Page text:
A broken-down camper hidden deep in a national forest is the only home fifteen year-old Carey can remember. The trees keep guard over her threadbare existence, with the one bright spot being Carey's younger sister, Jenessa, who depends on Carey for her very survival. All they have is each other, as their mentally ill mother comes and goes with greater frequency. Until that one fateful day their mother disappears for good, and two strangers arrive. Suddenly, the girls are taken from the woods and thrust into a bright and perplexing new world of high school, clothes and boys.
Now, Carey must face the truth of why her mother abducted her ten years ago, while haunted by a past that won't let her go a dark past that hides many a secret, including the reason Jenessa hasn't spoken a word in over a year. Carey knows she must keep her sister close, and her secrets even closer, or risk watching her new life come crashing down.
Emily Murdock has created her protagonist as a survivor – fierce, proud, and tender. Carey is incredibly resilient given what she's been through. Readers will cry with her, root for her, follow her to the terrible center of the dark secret she must confront before she can truly begin her life again. (Reviewed by Sharry Wright).
Carey's model-level beauty and virtuosity as a violinist, [make] the novel's sense of realism take a hit. That said, Carey and Nessa's story is memorable and deeply moving, and readers will find it very easy to fall in love with these girls. Ages 12–up.
Starred Review. First-time author Emily Murdoch has written a painful, hopeful, surprisingly quiet book that charts the best and worst of humanity, especially family, with characters who worm their way into your heart - or repulse the reader's very nature.
Starred Review. A compelling narrative that is both unflinching about life's pain and hopeful about its possibilities.
School Library Journal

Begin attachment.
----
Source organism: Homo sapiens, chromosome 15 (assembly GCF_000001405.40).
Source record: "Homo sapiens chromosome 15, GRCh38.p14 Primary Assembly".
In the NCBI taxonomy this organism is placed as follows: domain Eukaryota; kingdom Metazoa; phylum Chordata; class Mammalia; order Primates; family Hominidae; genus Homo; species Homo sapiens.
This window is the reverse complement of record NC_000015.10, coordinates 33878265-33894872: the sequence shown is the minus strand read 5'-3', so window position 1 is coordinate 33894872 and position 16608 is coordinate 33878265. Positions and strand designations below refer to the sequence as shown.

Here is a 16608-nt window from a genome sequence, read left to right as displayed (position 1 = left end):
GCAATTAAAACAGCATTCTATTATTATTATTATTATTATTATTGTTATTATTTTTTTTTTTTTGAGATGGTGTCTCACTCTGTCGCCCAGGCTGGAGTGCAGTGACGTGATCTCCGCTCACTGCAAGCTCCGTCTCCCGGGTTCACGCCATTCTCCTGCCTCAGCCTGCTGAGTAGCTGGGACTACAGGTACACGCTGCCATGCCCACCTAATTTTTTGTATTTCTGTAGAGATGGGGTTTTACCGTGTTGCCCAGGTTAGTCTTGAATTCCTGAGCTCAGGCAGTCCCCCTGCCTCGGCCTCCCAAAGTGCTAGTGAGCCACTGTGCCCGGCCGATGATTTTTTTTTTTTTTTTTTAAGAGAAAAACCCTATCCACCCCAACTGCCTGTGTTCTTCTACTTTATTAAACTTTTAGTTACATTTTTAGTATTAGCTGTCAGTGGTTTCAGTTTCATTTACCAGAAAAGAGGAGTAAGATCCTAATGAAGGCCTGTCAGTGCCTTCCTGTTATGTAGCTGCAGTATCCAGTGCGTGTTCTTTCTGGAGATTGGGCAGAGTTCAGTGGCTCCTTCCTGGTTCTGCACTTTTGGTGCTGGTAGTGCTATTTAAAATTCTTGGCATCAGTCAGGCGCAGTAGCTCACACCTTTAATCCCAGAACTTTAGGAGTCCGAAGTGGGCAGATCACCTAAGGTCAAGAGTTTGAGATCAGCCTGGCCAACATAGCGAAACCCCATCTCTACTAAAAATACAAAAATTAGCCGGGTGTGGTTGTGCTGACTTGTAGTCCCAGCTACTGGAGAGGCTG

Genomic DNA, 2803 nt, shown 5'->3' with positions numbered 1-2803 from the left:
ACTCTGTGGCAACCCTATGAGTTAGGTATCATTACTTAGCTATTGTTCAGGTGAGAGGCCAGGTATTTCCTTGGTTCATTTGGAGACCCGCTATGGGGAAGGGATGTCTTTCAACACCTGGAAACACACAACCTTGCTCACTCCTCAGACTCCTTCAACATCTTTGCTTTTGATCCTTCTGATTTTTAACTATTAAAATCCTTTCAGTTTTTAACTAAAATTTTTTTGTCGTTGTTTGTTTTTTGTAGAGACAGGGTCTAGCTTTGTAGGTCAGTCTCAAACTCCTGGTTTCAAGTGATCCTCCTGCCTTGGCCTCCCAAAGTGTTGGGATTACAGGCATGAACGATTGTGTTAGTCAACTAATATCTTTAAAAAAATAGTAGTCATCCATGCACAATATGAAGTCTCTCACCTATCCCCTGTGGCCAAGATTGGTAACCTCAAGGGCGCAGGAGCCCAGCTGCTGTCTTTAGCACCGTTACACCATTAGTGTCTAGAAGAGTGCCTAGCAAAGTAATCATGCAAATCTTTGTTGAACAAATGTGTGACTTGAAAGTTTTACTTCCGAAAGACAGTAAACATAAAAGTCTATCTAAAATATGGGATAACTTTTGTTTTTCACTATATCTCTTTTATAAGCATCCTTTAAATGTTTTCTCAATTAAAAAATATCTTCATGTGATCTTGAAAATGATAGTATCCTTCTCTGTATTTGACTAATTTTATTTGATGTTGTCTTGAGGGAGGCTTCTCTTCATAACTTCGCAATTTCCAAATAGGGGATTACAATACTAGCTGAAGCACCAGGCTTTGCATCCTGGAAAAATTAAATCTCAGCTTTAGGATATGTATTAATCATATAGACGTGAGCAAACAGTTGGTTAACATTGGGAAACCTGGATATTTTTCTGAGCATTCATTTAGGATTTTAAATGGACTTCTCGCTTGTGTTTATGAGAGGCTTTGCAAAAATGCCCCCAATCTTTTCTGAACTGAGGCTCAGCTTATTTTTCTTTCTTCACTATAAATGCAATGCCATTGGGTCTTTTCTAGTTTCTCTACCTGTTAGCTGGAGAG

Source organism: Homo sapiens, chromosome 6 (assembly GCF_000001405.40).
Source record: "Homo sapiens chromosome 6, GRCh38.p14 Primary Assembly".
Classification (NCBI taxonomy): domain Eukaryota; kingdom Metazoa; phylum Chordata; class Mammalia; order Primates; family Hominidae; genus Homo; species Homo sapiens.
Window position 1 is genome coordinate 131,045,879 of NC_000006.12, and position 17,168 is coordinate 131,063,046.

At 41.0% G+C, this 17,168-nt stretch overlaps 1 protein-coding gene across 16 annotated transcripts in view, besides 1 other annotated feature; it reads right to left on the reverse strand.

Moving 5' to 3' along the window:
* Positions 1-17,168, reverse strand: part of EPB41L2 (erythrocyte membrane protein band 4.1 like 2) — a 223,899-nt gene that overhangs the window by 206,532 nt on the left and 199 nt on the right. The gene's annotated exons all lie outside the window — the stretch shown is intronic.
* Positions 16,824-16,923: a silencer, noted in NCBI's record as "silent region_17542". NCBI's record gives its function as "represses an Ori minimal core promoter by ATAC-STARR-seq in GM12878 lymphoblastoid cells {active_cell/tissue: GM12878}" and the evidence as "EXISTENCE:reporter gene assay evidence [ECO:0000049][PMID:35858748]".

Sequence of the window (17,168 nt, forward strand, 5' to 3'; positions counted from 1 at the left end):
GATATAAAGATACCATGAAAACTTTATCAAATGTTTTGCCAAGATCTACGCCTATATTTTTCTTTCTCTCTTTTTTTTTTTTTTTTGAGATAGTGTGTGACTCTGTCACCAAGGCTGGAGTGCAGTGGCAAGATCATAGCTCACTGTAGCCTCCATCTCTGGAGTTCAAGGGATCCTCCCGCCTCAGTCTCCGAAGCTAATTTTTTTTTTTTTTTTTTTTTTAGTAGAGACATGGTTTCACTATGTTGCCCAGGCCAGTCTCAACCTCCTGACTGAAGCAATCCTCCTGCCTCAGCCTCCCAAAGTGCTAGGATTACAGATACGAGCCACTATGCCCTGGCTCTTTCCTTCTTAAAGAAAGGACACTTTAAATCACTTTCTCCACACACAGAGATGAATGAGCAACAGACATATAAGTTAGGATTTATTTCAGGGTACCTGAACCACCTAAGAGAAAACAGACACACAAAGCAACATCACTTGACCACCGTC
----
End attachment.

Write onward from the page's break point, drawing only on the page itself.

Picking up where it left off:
Starred Review. Beautifully written. The deep bond between the sisters is almost physically palpable, as is their intense longing for love and acceptance; they will quickly endear themselves to readers.
Jennifer Brown, author of Hate List
Within two pages, I was so hopelessly hooked, I felt like the story had attached itself to me. The storyline is original and suspenseful, but most of all, it was Carey’s voice that had me flipping the pages. This is one of those books you devour.
Carol Lynch Williams, author of The Chosen One If You Find Me grabbed me by the heart on page one and didn't let go till the very last word. Murdoch's language is lovely, her storytelling gripping
Jenny Downham, author of Before I Die
“Searing . . . hurt my heart and will probably haunt my ;dreams – a beautiful book about survival, identity, family, love and so much more.
Recent Reader Reviews
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According to the U.S Dept of Justice's Office of Juvenile Justice and Delinquency Prevention, about 200,000 children are reported missing each year as a result of parental abduction. 53% of family abducted children were gone less than a week, and 21% for more than a month.
In many parts of the U.S. there is uncertainty about how to handle this crime. If parents have not established an official custodial agreement, the state's child abduction laws do not always recognize parental child abduction as an official crime or take into consideration the danger it presents to the abducted child. In fact, it would appear that, only in California and Texas, is parental child abduction clearly categorized as a criminal offense.
In her report, Parental Child Abduction is Child Abuse, presented to the United Nations Convention on Child Rights, Nancy Faulkner, Ph.D. demonstrates how parental child abduction is essentially child abuse, often leaving deep scars on both the child and the family left behind. She documents how children abducted by a parent often...
A Man Called Intrepid author dies aged 89(Dec 03 2013) William Stevenson, a journalist and author who drew on his close ties with intelligence sources to write two best-selling books in the 1970s, A Man Called...